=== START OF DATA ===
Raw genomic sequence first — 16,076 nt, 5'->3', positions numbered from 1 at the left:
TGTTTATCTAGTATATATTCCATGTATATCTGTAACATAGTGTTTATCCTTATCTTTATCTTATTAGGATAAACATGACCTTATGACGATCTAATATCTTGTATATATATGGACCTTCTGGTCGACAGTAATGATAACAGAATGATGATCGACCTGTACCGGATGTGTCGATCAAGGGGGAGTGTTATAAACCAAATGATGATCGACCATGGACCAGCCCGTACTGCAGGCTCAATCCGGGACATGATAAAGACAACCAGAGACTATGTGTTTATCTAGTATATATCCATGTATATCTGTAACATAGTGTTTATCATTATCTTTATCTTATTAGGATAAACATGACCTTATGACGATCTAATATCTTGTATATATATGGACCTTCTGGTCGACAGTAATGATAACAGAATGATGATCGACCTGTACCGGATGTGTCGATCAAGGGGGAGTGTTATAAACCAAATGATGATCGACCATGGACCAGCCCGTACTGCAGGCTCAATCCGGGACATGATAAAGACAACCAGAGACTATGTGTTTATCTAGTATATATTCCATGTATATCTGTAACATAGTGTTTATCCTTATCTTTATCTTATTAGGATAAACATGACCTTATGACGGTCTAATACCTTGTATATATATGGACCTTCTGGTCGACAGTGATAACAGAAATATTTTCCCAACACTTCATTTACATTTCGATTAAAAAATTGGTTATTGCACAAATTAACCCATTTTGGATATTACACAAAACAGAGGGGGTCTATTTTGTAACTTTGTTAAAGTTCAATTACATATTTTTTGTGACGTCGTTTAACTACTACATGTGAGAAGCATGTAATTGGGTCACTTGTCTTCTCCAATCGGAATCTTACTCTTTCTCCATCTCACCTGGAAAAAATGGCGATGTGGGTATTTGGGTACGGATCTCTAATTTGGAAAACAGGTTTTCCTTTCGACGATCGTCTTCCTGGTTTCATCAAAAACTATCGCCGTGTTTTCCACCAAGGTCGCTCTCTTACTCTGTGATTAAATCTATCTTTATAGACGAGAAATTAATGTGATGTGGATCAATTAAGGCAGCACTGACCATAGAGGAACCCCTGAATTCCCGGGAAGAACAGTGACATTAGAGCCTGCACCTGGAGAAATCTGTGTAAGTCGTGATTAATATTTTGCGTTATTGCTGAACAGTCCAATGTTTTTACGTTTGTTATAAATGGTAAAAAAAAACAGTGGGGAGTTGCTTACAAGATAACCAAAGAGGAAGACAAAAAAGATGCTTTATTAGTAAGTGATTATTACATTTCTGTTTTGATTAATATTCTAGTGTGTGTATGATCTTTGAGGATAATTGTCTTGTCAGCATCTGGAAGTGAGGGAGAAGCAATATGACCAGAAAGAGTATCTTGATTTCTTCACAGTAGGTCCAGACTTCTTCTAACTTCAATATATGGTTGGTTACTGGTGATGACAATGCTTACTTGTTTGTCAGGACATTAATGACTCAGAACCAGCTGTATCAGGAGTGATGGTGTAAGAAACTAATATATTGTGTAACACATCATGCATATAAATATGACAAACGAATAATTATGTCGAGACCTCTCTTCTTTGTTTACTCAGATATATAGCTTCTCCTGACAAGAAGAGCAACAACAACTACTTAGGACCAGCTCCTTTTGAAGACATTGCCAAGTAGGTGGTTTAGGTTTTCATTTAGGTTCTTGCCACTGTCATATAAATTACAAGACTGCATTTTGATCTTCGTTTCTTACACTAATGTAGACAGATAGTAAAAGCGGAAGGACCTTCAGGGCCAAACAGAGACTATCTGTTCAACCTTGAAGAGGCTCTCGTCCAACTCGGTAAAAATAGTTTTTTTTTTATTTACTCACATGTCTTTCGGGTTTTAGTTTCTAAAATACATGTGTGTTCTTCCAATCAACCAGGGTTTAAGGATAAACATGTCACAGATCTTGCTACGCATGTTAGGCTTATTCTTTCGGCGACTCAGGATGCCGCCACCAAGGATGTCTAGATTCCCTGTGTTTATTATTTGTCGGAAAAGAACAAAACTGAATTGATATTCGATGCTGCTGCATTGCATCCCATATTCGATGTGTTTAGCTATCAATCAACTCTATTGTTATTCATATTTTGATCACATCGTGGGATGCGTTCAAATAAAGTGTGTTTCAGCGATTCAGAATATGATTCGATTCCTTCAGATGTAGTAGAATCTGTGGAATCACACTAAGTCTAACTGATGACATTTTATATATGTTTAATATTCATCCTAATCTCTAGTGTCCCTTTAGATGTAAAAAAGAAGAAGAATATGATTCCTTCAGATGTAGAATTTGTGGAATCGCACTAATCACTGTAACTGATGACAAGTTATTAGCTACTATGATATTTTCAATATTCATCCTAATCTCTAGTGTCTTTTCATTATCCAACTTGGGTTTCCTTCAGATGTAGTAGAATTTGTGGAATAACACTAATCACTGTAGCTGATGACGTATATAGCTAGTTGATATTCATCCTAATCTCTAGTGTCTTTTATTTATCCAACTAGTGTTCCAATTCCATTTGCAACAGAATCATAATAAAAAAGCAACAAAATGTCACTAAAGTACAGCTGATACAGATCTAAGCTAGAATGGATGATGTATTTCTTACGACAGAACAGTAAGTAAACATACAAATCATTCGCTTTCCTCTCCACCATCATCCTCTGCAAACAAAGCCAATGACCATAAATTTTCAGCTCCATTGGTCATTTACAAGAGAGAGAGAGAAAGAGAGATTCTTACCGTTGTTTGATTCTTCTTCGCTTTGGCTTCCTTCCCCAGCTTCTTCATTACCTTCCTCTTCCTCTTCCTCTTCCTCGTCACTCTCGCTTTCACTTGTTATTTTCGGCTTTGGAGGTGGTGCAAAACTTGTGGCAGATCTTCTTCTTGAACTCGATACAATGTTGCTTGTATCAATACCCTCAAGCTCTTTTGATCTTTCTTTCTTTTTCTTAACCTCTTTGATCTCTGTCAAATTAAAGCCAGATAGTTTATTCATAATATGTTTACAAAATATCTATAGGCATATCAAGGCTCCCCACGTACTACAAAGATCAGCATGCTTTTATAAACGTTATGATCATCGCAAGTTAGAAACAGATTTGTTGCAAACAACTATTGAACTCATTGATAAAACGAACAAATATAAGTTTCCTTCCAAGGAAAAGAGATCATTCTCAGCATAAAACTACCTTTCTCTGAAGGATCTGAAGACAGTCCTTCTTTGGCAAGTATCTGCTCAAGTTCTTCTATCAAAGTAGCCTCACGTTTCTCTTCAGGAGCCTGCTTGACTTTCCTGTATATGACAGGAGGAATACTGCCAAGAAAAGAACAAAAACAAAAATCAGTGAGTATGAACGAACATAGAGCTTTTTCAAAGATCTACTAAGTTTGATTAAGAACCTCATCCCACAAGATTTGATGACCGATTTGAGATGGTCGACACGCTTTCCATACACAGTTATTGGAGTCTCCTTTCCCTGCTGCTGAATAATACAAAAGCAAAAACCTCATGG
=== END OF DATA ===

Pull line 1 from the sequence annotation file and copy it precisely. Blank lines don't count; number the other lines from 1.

Raw genomic sequence first — 16,076 nt, 5'->3', positions numbered from 1 at the left: